Day Trippin' With Google and Mapquest
Today was the last day of our vacation-staycation. At the end of the day, everyone had a good time, but I certainly had my doubts this morning.
Connor and Kacie's grandpa dropped them at the house this morning at 8:30am so we could get an early start to our day. The itinerary was a trip to Lancaster County to visit the Miesse Candy Factory followed by a tour of Herr's Foods (can you say "snack attack"?).
The candy factory, founded in 1875, is located on Water Street in Lancaster, and if you drive past it not knowing what to look for, you'd never recognize it as a candy factory. It is a small, family-owned concern where the candy is made year-round using both automated methods and hand-crafting.
Our tour reservation was for 10am, but at 10am we were still somewhere in Shillington along Business Route 222...thanks to Google Map! The directions given from our house to the factory were ridiculously convoluted, and easily took us miles out of our way. We followed the directions as given, and what should have been an hour long trip took more like an hour and 45 minutes!
I wonder just who it is that is providing these directions from my house to my destination. I have this vision of a really old person, not fully enamored of driving a gasoline-powered vehicle with a love of all back roads and all the time in the world to arrive at a destination.
Had I followed my instincts, we would have arrived for the 10am tour with 15 minutes to spare. Fortunately, it's a Monday and we had no problem rescheduling for 11am.
Although they weren't actually making candy this morning, we had a very thorough tour given by the current owner's son. He went into great detail for us, explaining each and every piece of machinery, describing the types of candy made and showing us the various stations in the kitchen where the treats are created.
The distinction between Miesse and other factories, such as the Wilbur Chocolate Factory, is that Miesse makes candy using chocolate purchased from other chocolate makers. A large company such as Hershey (for example) makes their own chocolate from cacao, sugar, butter, cream and other ingredients because they work on a much larger scale. The smaller, craft candy makers have their own special blends of chocolate obtained from several chocolate makers. These chocolates are specially and carefully blended to obtain their "signature" taste.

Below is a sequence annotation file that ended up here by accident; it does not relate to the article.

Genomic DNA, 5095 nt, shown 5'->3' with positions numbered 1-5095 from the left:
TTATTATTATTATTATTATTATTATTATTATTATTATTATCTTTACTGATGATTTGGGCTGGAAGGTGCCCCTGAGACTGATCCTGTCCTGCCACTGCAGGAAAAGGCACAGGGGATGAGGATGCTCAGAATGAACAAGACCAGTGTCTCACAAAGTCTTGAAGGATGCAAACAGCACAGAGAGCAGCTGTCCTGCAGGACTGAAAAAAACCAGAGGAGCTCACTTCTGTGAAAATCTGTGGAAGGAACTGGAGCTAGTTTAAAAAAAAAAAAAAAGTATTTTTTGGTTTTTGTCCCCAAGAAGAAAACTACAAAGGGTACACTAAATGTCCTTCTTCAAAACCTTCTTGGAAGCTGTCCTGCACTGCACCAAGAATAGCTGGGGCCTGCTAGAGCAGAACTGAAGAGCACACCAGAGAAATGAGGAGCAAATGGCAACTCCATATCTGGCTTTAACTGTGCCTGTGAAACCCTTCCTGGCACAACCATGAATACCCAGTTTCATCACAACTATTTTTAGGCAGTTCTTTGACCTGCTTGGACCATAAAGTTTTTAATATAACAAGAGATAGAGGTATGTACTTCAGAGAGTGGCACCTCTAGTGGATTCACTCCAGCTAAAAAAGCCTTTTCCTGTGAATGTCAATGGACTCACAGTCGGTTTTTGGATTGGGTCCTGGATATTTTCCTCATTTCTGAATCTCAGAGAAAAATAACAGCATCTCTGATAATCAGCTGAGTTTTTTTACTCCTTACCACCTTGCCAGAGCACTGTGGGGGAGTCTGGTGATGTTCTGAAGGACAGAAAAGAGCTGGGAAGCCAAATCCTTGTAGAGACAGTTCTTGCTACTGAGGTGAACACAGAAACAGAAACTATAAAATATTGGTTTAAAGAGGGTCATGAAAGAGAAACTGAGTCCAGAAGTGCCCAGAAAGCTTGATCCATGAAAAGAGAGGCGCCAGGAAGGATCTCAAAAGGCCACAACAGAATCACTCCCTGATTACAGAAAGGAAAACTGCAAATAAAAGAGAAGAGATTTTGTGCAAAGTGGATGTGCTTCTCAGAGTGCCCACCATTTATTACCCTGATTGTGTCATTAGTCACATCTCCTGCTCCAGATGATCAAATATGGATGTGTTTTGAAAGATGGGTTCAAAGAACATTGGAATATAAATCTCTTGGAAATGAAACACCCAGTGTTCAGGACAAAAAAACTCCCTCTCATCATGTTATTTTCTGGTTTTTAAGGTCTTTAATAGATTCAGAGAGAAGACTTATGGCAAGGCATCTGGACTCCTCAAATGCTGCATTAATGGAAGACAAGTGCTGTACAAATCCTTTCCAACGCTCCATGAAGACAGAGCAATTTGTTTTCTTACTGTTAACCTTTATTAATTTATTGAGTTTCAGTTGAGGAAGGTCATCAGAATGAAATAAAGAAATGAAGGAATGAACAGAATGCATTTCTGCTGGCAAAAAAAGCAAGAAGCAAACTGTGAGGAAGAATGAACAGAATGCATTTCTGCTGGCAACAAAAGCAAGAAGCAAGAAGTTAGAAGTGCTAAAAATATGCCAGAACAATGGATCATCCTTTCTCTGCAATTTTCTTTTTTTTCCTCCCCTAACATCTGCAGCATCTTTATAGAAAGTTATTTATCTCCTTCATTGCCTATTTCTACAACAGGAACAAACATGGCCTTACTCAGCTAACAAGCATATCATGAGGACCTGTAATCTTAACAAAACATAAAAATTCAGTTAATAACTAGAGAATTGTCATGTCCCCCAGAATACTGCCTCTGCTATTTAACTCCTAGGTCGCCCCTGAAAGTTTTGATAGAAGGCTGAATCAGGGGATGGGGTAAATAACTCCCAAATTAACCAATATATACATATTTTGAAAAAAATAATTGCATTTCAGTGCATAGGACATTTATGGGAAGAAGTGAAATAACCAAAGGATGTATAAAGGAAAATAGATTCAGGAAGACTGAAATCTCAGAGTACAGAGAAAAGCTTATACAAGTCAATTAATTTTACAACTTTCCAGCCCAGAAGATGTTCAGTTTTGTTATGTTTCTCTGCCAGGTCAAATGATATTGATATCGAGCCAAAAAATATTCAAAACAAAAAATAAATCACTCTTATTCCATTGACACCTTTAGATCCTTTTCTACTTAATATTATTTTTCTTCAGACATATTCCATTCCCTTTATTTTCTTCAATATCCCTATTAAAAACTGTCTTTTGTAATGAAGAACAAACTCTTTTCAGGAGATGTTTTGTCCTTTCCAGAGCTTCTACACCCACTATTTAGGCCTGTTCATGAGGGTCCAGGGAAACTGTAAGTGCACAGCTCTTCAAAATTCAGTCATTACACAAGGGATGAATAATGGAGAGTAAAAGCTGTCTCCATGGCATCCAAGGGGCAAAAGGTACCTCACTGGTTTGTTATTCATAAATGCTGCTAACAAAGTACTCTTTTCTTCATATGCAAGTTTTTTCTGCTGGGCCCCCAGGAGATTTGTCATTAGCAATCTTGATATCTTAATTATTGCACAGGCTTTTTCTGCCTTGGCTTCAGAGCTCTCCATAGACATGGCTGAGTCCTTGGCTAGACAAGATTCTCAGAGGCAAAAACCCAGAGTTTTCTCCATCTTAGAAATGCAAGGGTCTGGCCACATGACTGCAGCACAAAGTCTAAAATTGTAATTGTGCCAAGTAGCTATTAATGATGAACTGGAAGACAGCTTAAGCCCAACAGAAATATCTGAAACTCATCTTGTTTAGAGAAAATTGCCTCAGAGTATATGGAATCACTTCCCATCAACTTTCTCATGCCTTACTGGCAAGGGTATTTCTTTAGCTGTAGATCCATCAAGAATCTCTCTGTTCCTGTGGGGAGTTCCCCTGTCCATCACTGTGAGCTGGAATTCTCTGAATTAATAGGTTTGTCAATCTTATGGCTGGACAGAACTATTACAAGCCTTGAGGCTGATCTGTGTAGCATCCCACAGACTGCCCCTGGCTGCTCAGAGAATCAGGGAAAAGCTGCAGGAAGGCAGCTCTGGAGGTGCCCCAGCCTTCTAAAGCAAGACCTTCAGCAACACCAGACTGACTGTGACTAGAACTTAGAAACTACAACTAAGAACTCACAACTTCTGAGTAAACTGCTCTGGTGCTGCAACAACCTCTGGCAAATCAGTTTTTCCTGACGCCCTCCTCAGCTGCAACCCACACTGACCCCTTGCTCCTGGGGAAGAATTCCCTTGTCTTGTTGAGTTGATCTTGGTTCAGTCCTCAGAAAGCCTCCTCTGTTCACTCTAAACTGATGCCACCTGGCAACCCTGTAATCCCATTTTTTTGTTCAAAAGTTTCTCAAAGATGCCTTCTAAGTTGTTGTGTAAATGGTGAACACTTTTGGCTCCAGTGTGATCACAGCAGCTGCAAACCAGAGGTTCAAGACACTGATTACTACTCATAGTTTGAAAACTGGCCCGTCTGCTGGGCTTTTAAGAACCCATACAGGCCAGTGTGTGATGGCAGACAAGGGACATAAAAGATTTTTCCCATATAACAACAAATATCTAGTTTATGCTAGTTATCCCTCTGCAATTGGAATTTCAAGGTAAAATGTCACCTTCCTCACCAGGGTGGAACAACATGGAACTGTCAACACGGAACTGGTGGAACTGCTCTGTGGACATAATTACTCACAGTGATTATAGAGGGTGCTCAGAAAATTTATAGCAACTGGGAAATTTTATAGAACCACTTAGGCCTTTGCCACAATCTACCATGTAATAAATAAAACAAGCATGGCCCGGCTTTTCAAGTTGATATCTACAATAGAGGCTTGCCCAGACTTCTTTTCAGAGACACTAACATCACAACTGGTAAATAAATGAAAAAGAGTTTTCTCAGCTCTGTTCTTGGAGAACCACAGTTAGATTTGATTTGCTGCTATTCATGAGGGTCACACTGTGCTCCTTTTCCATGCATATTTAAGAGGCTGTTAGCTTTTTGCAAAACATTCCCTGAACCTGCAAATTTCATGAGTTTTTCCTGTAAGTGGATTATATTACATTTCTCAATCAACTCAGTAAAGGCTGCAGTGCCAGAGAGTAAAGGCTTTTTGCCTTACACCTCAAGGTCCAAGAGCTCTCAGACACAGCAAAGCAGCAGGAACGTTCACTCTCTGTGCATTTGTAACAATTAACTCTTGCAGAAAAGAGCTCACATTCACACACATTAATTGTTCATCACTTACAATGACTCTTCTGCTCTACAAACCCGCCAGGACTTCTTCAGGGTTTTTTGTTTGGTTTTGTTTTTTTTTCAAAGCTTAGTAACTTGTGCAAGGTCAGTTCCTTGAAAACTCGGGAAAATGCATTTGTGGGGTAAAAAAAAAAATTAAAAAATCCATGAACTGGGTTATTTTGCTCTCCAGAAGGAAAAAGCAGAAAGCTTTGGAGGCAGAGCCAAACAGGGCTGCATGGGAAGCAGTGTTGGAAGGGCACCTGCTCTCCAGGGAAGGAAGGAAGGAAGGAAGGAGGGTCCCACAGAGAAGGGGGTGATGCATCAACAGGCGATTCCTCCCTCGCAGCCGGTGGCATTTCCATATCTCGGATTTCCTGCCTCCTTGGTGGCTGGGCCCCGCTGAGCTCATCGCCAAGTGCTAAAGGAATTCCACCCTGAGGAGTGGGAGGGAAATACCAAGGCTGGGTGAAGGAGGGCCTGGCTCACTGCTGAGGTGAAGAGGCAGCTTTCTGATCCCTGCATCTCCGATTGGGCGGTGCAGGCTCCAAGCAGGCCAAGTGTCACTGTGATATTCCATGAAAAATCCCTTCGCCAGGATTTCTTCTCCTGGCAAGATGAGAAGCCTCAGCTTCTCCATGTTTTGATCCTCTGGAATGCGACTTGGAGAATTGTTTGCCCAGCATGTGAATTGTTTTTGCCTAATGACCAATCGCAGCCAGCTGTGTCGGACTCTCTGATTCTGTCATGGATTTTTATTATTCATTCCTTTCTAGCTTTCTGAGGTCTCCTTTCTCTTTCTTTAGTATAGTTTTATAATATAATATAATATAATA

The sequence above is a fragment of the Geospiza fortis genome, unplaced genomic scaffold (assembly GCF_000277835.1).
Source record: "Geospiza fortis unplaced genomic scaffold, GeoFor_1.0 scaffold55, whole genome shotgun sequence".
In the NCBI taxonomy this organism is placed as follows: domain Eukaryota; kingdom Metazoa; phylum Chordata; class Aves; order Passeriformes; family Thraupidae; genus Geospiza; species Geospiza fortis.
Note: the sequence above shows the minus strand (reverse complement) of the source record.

It was interesting to learn about how easily the perfect balance between heat and texture can be affected by the weather! In a small candy shop like Miesse, all the thermometers and gauges are monitored by people, not electronics. We saw the chocolate in their copper pots, constantly being stirred and kept at that perfect temperature and texture. We saw all the various molds used for shaping, and learned that some clients have special molds made for Miesse to use when they place special orders.
One of the fun things we saw were the trays of different colored nonpareils they have. Nonpareils are the little tiny candy balls sprinkled over solid chocolate discs. At Miesse the melted chocolate is pushed through a funnel, one at a time, onto a tray of nonpareils. There is, in fact, an art to making those little discs and the whole procedure is dependent upon the amount of pressure used to drop the discs onto the tray.
All in all, we had a very thorough tour of how the candy is crafted in a small establishment without actually seeing something made! We did have samples to taste, and that made it easier to grasp the steps involved in the crafting. Then, of course, we had to make a few purchases in the shop. What's a candy tour without a take-home sample to be eaten later?
We left Lancaster at approximately 11:45. The day was hot and steamy and it didn't take long for us to decide to forgo the late afternoon Amish Buggy ride. We did see several buggies during the day and a few pony carts, along with some beautiful horses! We all decided to take full advantage of our air conditioned vehicle; not as special as a horse and buggy but way more comfortable.
Next stop Nottingham!
I picked up my binder with the typed directions and we set out for the next tour. These directions by Google were more direct, and not nearly as confusing to follow. We arrived for the 1pm tour fully 35 minutes ahead of schedule. It gave us more than enough time to browse the gift store and pick up a few bags of snacks that I have not seen in our local grocery stores.